After spending so much time refining your skills and developing your workflow, the hardest thing to do as a creative is decide how much to charge.
If you charge too low you under value your skills and if you charge too much you price yourself out of the market. So how do you decide?
We work in an industry were there is no set rate and because our work can range depending on the variety of jobs we undertake. The time and effort we need to put into a specific task has to be considered i.e. creating a banner ad vs. developing a brand identity.
So how do we tackle such a task? When discussing this topic with students I ask them one, how many hours they are putting into developing themselves, working on their own projects and what do they have to show for themselves. Now this can be collaborations with other creatives or self-directed projects it doesn’t really matter.
From here I ask them to look into commercial projects that others have completed – I recommend using Behance as it has a variety of completed works that are generally of a high industry standard that you can reference and refer to.
This is where it gets tricky, they have to then self-assess and ask the hard question; If they are up to a commercial standard or still developing their craft and design style. I use this process because young creatives come sometime believe they are entitled to be charging professional rates of $75 – $100/$150 an hour.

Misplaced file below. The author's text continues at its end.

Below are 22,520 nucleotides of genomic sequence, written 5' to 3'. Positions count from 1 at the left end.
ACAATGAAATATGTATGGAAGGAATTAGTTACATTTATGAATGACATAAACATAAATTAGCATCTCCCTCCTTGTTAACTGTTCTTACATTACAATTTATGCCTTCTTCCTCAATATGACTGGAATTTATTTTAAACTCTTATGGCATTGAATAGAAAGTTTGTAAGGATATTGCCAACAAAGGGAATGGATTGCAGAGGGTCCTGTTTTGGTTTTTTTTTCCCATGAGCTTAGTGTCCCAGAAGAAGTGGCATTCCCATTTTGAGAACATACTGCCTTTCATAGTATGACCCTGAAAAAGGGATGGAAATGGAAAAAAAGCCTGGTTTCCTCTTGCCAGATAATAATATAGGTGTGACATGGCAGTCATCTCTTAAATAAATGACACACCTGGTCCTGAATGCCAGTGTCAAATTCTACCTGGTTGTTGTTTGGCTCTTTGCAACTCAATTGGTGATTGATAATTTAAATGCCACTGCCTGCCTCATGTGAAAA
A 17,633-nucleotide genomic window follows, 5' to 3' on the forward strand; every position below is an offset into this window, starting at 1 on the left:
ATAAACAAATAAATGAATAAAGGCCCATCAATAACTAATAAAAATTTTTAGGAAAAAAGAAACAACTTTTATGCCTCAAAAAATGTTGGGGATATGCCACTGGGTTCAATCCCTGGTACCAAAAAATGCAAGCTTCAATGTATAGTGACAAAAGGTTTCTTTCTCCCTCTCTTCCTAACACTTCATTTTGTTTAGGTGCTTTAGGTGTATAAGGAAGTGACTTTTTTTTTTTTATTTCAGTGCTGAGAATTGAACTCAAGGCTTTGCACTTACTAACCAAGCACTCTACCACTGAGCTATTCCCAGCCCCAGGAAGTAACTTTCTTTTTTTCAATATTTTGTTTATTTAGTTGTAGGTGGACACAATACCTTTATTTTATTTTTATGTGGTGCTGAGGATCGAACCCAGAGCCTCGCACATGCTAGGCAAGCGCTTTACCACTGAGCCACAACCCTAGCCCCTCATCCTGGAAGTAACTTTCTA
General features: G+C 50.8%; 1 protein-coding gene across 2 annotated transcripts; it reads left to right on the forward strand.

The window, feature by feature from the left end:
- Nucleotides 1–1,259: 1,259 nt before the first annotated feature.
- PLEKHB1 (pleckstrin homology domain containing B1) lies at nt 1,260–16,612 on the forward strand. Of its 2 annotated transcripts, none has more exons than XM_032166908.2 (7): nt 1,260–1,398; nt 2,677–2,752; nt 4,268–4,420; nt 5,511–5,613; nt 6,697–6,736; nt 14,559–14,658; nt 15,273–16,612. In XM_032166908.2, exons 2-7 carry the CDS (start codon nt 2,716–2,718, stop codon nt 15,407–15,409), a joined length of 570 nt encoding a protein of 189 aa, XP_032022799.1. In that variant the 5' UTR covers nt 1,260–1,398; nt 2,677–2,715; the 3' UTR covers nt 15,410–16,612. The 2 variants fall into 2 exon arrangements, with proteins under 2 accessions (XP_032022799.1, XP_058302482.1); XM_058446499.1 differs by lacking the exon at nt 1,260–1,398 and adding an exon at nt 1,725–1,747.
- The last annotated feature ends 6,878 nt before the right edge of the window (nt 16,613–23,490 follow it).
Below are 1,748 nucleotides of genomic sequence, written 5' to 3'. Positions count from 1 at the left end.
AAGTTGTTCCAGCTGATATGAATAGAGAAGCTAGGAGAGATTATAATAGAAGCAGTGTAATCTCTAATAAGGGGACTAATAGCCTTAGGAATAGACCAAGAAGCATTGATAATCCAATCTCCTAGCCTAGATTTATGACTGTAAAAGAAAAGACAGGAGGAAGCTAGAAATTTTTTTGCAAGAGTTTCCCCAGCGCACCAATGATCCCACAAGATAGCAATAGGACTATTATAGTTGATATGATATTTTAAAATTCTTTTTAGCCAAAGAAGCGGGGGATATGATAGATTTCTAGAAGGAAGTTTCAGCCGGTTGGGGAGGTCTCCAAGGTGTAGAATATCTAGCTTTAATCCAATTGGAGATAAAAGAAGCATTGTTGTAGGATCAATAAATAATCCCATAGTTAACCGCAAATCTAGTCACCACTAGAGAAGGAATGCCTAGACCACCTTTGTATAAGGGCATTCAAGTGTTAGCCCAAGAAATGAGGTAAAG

Once they have this insight, I recommend the following course of action when considering their rates.
When starting out charge between $20-$25 an hour. When they believe their portfolio is of an industry standard and consists of between seven to ten pieces they can increase their rates to $40-$50 an hour. Then repeat the process of developing a further seven to ten pieces of work that builds on your previous experience to then be able to increase your rates again between $70-$100.
Once you are at this point it’s really up to you and how you see your self in the market, because again you can run the risk of pricing yourself out of the market if you go too high.
Now there are many more factors that can be considered when pricing your projects and deciding on the final rate but we can get into these another time. What we’ve looked at here is hourly rates for those just starting out.
Things To Consider
Who is the client and what are their needs
The project scope
What is their budget
Your skill level
Your ability to complete the task at a professional level
These considerations can help you determine how much to charge per hour for a project and help you determine where you are at in your career.
Hopefully this has helped you with your pricing but if you find you need a little help don’t be afraid to reach out at firstname.lastname@example.org.